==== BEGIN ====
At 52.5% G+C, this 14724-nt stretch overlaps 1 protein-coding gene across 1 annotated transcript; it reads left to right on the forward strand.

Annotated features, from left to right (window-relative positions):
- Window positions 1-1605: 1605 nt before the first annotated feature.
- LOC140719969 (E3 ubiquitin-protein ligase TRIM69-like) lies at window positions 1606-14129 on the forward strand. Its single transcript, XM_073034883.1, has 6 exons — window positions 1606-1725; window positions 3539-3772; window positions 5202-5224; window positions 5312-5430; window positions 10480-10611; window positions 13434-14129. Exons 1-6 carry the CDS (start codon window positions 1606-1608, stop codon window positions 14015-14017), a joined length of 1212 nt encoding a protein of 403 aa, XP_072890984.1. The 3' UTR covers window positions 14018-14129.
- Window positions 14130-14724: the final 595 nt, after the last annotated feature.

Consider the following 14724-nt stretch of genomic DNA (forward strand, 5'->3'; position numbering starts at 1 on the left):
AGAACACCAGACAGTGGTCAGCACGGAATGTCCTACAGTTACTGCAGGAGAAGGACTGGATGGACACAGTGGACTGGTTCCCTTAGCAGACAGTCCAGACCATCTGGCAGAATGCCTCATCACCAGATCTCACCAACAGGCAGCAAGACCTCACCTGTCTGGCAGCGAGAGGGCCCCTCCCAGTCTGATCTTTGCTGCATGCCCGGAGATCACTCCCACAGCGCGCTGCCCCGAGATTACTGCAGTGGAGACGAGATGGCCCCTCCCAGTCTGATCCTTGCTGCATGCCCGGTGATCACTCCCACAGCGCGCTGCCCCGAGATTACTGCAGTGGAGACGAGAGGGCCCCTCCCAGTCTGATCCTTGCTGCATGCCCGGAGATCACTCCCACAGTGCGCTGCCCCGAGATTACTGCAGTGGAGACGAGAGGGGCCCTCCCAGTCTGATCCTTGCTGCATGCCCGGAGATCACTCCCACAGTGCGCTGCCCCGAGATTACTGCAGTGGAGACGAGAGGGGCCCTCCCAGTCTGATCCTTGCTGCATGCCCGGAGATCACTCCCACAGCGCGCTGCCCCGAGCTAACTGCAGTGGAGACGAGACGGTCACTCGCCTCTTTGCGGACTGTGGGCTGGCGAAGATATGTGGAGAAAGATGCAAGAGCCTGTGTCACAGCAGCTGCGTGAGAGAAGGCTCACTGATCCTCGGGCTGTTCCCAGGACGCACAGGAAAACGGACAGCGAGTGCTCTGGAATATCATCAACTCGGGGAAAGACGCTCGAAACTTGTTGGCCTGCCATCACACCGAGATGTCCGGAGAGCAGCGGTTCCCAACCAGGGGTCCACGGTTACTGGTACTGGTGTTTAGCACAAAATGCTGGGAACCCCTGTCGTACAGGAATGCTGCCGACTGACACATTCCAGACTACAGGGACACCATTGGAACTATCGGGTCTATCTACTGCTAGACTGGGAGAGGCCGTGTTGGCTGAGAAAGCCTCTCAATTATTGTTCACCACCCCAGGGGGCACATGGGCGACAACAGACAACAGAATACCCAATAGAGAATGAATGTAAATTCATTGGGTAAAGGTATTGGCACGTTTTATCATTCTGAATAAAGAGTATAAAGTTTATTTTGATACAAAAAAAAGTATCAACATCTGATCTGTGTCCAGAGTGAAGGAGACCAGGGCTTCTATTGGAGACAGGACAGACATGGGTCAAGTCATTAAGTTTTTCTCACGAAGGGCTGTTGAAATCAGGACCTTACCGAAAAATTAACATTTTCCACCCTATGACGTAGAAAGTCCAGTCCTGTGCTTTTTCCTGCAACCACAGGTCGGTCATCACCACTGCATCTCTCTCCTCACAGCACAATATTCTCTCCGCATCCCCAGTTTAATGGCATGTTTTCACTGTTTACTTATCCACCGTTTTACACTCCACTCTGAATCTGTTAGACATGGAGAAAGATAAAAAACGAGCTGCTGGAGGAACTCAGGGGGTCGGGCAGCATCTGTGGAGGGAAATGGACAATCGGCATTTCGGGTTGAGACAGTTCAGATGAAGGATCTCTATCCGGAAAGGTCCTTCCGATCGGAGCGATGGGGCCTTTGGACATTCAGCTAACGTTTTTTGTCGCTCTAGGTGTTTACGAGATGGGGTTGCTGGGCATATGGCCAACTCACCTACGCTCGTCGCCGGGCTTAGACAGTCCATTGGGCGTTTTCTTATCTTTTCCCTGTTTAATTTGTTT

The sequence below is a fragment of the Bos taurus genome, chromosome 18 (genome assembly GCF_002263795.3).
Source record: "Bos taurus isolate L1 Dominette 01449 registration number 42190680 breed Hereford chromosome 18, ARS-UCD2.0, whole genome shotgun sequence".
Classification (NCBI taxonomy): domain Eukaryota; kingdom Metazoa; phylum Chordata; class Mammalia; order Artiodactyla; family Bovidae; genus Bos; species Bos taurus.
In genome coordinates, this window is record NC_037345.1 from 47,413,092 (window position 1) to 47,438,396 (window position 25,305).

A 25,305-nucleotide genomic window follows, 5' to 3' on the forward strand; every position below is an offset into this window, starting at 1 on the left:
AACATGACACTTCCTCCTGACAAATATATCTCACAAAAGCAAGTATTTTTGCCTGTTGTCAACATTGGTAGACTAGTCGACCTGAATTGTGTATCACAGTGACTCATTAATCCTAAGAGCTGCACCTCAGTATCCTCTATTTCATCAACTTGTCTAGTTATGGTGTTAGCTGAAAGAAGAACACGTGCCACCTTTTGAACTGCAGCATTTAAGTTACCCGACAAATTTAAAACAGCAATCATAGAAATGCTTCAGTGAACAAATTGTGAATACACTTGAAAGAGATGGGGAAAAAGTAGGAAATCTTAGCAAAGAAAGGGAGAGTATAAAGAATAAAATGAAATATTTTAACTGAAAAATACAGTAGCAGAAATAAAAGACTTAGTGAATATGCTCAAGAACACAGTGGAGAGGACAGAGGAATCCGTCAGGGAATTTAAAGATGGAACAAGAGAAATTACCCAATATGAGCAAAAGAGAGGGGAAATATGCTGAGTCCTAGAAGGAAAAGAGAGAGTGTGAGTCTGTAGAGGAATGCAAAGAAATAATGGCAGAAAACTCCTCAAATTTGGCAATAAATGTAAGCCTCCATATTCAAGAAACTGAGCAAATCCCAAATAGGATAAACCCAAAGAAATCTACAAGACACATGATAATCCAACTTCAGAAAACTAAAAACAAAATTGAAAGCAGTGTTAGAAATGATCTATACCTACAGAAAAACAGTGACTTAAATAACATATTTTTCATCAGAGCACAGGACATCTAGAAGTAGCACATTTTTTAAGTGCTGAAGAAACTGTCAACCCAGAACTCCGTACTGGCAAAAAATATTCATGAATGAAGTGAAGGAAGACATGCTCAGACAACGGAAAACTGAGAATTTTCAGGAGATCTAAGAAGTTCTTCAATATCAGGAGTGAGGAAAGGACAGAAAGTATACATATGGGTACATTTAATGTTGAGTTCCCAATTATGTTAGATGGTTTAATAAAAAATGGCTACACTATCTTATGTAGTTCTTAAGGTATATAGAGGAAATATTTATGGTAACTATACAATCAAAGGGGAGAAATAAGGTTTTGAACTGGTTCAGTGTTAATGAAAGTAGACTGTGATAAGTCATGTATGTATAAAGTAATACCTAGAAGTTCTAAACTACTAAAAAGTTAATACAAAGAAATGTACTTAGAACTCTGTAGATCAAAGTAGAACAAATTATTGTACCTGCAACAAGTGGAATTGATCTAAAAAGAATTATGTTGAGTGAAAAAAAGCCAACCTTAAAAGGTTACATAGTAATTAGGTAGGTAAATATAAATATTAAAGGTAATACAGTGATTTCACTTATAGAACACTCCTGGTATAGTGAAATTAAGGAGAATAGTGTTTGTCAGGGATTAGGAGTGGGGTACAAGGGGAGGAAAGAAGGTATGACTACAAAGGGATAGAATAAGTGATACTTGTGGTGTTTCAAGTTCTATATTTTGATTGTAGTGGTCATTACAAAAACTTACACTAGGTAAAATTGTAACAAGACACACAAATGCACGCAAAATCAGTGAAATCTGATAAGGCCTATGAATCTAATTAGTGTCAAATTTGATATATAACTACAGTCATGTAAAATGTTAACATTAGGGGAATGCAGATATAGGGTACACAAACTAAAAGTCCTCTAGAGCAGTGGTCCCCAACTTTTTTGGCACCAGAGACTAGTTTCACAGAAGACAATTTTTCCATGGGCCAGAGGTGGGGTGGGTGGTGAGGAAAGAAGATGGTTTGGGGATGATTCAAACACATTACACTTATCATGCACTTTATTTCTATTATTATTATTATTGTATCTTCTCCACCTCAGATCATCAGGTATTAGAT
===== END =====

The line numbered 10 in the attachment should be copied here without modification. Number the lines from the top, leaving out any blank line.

Classification (NCBI taxonomy): domain Eukaryota; kingdom Metazoa; phylum Chordata; class Mammalia; order Artiodactyla; family Bovidae; genus Bos; species Bos taurus.